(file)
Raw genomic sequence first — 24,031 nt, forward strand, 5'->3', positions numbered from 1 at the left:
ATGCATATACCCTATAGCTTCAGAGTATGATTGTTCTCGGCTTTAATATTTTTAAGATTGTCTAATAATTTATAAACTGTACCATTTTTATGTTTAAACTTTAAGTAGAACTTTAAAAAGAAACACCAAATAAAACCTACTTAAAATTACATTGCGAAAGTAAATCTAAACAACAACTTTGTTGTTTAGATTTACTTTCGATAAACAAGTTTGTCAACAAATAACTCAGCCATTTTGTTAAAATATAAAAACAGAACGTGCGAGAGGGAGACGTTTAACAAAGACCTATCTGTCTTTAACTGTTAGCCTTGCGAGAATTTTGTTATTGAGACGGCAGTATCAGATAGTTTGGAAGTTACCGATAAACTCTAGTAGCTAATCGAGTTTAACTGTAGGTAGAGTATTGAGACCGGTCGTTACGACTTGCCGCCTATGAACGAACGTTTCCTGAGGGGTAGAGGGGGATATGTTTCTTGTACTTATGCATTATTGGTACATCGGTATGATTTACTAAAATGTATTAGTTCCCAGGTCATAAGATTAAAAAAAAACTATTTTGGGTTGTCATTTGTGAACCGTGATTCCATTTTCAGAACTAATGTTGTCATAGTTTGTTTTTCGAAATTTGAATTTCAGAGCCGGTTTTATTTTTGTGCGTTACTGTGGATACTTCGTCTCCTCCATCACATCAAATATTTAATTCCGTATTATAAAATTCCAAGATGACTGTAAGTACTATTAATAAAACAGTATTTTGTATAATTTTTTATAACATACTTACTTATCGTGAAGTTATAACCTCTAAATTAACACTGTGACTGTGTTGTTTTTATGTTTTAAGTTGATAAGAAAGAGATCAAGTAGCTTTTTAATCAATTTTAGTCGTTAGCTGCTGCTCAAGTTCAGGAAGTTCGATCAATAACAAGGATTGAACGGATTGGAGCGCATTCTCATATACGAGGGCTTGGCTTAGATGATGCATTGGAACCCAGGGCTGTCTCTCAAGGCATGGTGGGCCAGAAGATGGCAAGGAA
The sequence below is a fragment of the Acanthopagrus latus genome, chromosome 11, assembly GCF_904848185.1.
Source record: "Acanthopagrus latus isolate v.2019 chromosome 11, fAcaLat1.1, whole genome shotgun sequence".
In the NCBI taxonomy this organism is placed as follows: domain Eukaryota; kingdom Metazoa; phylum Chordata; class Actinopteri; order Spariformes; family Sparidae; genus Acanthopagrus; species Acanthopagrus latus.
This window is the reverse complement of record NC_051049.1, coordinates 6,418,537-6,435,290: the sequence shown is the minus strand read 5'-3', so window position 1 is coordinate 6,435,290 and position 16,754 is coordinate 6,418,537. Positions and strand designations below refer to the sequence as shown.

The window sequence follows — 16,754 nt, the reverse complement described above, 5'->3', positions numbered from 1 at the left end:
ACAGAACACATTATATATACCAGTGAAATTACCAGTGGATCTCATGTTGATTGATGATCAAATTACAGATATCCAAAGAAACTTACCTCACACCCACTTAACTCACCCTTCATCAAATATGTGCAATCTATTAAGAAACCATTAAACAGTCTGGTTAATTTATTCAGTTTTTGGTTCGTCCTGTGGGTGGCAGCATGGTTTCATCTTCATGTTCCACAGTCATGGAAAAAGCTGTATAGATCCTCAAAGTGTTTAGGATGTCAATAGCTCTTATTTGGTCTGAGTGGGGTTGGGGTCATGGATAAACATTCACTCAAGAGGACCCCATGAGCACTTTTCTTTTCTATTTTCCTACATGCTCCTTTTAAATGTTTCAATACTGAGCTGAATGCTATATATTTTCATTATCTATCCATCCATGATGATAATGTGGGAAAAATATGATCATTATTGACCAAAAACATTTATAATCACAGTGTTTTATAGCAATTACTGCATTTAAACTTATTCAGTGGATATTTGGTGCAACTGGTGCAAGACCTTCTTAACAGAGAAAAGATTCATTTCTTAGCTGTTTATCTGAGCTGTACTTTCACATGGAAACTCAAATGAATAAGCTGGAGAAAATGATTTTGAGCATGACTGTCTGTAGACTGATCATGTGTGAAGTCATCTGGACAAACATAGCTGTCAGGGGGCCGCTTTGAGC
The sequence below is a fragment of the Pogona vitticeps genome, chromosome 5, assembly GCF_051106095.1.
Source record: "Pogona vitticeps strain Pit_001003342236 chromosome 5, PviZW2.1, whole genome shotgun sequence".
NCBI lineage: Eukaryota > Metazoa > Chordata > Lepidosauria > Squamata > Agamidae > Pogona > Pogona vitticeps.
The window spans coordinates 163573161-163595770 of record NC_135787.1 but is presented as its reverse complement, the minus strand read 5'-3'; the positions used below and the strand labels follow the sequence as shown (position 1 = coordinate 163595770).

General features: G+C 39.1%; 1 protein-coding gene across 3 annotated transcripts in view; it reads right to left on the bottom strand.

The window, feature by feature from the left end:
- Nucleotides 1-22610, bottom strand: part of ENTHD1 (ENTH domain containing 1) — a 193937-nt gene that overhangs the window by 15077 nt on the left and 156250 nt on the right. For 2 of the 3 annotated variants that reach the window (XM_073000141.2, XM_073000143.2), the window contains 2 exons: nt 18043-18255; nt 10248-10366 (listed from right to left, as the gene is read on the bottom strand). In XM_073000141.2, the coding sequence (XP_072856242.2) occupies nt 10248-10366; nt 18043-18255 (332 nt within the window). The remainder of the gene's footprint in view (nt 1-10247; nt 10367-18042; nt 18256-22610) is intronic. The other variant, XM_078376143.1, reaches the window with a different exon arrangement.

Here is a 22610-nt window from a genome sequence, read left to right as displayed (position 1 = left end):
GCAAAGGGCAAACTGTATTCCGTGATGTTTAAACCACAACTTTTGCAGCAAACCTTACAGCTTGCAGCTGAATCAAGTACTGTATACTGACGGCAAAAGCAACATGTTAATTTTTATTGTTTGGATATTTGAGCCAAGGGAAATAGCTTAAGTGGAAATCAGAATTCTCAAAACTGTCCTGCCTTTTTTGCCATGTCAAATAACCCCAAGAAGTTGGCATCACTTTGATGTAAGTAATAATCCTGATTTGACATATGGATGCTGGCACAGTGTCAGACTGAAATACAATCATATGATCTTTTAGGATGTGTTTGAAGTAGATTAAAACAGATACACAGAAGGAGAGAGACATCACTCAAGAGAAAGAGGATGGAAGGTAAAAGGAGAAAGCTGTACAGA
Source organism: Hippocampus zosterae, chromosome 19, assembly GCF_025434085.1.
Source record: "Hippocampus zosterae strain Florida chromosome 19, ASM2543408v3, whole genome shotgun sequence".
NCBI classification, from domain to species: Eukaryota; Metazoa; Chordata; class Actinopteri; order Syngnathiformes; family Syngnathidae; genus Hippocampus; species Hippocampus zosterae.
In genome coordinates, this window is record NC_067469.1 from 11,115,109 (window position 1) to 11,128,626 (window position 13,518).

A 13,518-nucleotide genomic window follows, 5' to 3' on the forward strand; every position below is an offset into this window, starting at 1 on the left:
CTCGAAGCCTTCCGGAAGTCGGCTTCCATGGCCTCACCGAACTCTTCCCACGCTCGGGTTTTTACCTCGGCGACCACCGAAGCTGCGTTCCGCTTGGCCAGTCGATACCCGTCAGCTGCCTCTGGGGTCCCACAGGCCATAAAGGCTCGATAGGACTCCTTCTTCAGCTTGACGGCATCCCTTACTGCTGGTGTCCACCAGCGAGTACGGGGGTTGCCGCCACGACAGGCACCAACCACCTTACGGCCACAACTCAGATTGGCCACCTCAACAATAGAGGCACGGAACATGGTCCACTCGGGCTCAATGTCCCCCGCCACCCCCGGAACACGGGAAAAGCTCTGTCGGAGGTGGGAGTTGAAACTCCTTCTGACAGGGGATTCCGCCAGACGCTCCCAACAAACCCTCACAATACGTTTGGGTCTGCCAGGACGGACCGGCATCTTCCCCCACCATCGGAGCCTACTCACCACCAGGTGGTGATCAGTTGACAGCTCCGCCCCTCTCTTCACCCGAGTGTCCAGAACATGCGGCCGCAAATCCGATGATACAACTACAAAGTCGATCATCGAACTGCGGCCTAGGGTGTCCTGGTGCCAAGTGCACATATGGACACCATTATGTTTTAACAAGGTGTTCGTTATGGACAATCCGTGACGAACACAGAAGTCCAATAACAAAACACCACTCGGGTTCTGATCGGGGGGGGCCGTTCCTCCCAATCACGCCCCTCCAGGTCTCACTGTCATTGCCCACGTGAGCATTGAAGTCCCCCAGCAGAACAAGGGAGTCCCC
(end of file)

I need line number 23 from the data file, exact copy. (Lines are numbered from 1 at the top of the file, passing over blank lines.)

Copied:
CTCGAAGCCTTCCGGAAGTCGGCTTCCATGGCCTCACCGAACTCTTCCCACGCTCGGGTTTTTACCTCGGCGACCACCGAAGCTGCGTTCCGCTTGGCCAGTCGATACCCGTCAGCTGCCTCTGGGGTCCCACAGGCCATAAAGGCTCGATAGGACTCCTTCTTCAGCTTGACGGCATCCCTTACTGCTGGTGTCCACCAGCGAGTACGGGGGTTGCCGCCACGACAGGCACCAACCACCTTACGGCCACAACTCAGATTGGCCACCTCAACAATAGAGGCACGGAACATGGTCCACTCGGGCTCAATGTCCCCCGCCACCCCCGGAACACGGGAAAAGCTCTGTCGGAGGTGGGAGTTGAAACTCCTTCTGACAGGGGATTCCGCCAGACGCTCCCAACAAACCCTCACAATACGTTTGGGTCTGCCAGGACGGACCGGCATCTTCCCCCACCATCGGAGCCTACTCACCACCAGGTGGTGATCAGTTGACAGCTCCGCCCCTCTCTTCACCCGAGTGTCCAGAACATGCGGCCGCAAATCCGATGATACAACTACAAAGTCGATCATCGAACTGCGGCCTAGGGTGTCCTGGTGCCAAGTGCACATATGGACACCATTATGTTTTAACAAGGTGTTCGTTATGGACAATCCGTGACGAACACAGAAGTCCAATAACAAAACACCACTCGGGTTCTGATCGGGGGGGGCCGTTCCTCCCAATCACGCCCCTCCAGGTCTCACTGTCATTGCCCACGTGAGCATTGAAGTCCCCCAGCAGAACAAGGGAGTCCCC